Optical Efficiency (Zero-loss coefficient)
Optical efficiency or the zero loss coefficient refers to the amount of
radiation absorbed by the panel if the panel is at the same temperature as the ambient surroundings.
i.e. it is not losing or gaining any HEAT through the walls/back of the collector.
Simply speaking it percentage of light (over the whole sprectrum) emitted through the glass face.
Solar radiation when it arrives on earth is made up of different wavelenghts,
from Ultra Violtet to Infra-Red. Plate (standard Window) glass is very good at
letting through visible radiation, but reflects Infra-Red and Ultra-Violet.
Because of this only about 60% the energy in the spectrum is transmitted through window glass.
Solar panel glass is normally made up with a low-iron content glass,
this makes the glass far more transparent to Infra-red light as well as the visible
radiation, this can increase the amount of energy transmitted through the glass up to
about 80%. The energy passing through the panel glazing as a percentage of the
overall energy striking the panel is known as the zero-loss coefficient or the optical efficiency.
Flat Plate panels normally have a higher optical efficiency figure
than flat plates, but poorer thermal performance as the temperature of the collector rises
significantly above ambient. Recent advances with new coatings on both sides of the cover
glass has raised flat-plate optical efficiencies to around 82+%. This also improves the
Incident Angle Modifier (IAM)
characteristic by reducing the light reflected off the panel when the panel is not directly facing the sun.
An open swimming pool type collector without glazing would typically
have an optical efficiency of greater than 90%. (less than 10% of the incident radiation
is reflected). However heat is poorly retained in this type of collector and it is only
suitable for low temperature applicaptions.
As the panel heats up it begins to loose heat from the walls and the
back as well as through the front face of the panel. The hotter the panel gets in comparsion
to the ambient temperature the more heat it will lose. This reduces the efficiency of the
panel. The amount of heat each meter sqaured loses per degree above the ambient
temperature is known as the thermal efficiency. However this effect is not quite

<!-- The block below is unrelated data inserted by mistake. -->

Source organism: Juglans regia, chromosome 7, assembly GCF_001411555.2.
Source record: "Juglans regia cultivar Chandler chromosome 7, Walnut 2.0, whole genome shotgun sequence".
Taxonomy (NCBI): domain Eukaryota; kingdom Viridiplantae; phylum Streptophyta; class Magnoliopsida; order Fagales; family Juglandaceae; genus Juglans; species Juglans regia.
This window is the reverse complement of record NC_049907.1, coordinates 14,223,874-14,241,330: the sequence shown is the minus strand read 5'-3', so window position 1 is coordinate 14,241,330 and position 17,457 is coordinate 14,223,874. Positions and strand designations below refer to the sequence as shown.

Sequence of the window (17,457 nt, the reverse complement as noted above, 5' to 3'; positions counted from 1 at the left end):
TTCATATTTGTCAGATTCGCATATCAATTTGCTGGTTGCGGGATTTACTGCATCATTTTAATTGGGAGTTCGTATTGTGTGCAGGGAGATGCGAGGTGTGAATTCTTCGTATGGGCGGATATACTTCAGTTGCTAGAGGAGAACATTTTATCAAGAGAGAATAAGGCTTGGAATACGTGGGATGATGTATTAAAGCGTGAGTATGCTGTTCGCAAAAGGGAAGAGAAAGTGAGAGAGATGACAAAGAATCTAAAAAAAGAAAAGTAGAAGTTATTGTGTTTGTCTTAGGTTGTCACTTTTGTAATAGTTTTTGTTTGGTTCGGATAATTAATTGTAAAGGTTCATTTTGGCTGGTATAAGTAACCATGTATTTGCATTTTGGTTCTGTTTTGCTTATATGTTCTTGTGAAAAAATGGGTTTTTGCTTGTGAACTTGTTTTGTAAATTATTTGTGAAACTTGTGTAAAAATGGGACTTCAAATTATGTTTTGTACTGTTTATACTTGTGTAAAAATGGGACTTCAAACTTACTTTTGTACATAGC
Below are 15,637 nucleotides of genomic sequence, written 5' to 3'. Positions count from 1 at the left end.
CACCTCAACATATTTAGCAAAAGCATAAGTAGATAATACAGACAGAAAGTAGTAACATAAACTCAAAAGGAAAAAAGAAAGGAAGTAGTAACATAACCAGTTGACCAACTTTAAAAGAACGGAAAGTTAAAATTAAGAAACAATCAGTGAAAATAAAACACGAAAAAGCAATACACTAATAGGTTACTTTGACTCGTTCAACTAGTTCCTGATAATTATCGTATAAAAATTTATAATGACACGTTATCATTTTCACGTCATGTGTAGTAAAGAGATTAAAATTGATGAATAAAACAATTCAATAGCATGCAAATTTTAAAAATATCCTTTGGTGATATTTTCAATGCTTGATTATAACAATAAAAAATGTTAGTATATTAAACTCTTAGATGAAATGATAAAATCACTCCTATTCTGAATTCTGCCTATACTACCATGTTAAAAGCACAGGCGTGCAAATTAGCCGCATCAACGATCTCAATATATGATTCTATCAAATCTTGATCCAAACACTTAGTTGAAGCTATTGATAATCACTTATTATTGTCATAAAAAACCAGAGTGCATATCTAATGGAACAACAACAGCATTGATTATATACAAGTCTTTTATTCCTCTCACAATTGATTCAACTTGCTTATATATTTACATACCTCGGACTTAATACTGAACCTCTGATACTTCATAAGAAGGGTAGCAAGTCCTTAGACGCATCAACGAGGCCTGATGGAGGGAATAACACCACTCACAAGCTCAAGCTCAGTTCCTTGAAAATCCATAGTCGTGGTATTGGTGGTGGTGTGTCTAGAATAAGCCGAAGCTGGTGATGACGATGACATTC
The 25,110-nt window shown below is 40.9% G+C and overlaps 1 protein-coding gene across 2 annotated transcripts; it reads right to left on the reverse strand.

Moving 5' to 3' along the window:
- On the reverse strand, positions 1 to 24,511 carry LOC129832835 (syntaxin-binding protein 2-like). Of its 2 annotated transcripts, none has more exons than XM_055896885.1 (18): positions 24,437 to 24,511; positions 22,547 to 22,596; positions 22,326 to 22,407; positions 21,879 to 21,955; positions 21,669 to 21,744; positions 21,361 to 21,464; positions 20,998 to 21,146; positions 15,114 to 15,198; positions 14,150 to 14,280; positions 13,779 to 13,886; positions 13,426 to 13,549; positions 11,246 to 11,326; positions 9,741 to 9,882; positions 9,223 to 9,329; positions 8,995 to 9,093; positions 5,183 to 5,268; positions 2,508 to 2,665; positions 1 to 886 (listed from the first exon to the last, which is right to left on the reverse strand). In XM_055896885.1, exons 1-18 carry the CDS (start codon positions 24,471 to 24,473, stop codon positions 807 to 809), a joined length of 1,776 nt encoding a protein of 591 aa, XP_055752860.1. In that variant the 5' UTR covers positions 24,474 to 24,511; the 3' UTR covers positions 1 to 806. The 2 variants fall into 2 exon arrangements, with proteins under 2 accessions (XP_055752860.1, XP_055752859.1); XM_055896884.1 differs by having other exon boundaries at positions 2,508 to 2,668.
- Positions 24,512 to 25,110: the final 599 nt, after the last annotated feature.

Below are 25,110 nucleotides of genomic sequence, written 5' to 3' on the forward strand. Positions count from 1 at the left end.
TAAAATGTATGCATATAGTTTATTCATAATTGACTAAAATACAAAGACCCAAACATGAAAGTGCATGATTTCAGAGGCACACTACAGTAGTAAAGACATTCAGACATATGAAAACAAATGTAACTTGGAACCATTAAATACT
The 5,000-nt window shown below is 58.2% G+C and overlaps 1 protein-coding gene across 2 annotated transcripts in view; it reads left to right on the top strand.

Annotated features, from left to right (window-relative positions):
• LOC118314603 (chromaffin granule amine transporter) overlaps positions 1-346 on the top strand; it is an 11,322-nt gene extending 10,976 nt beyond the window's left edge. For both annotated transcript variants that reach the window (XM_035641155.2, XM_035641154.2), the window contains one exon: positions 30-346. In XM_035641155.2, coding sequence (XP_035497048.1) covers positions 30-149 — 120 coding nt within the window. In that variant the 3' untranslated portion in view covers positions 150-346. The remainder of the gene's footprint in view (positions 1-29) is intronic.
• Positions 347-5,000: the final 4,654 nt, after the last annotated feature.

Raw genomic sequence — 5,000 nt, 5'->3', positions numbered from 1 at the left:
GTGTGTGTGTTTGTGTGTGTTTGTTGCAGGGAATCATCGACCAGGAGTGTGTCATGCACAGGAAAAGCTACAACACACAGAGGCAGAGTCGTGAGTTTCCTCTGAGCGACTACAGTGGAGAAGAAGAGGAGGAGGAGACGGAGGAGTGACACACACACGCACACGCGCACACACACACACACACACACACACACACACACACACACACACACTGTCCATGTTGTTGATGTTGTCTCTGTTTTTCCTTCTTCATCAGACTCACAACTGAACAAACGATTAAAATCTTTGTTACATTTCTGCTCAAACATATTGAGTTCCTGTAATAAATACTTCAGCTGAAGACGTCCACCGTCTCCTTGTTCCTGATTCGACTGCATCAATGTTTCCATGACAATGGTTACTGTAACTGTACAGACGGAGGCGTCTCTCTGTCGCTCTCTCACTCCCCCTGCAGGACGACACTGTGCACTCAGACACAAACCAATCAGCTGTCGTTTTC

linear because as the panel heats up, the wavelenght of emitted heat changes, this
changes the thermal characteristics of the panel. To cater for this mathematically,
two loss coefficients are used. The first a1, is by far the most important.
Loss Coefficient a1
Loss Coefficient a2
This is normally incorporated into the following formula which can be used to calculate the panel output.
The rate of heat loss by a surface depends on the wind speed above that surface:
the faster the wind speed, the more readily the surface cools. The effect of
wind is to reduce any warmer objects to the ambient temperature more quickly.
Due to the accelerated heat loss, the equivalent outside temperature is colder
and the collector will perform below its predicted level. This has implications
for siting collectors in exposed locations, and in this situation a collector
with a lower heat loss coefficient will suffer substantially less fall off in output.
Efficiency Curves of different types of panels
A sunny spring day with and output graph might look like the following,
the panel will start off in the morning at about 30C and get hotter as the
day progresses, reaching a useful maximum of 75C as the thermal store becomes fully charged.
From the graph below, the Non-Selective Flat plate, the Selective Flat Plate,
Sydney Vacuum Tube and the High Efficiency Vacuum Tube are all suitable for heating
water. The unglazed collector will not be effective in heating water beyond 30C,
which by lucky concidence is the upper temperature of a swimming pool!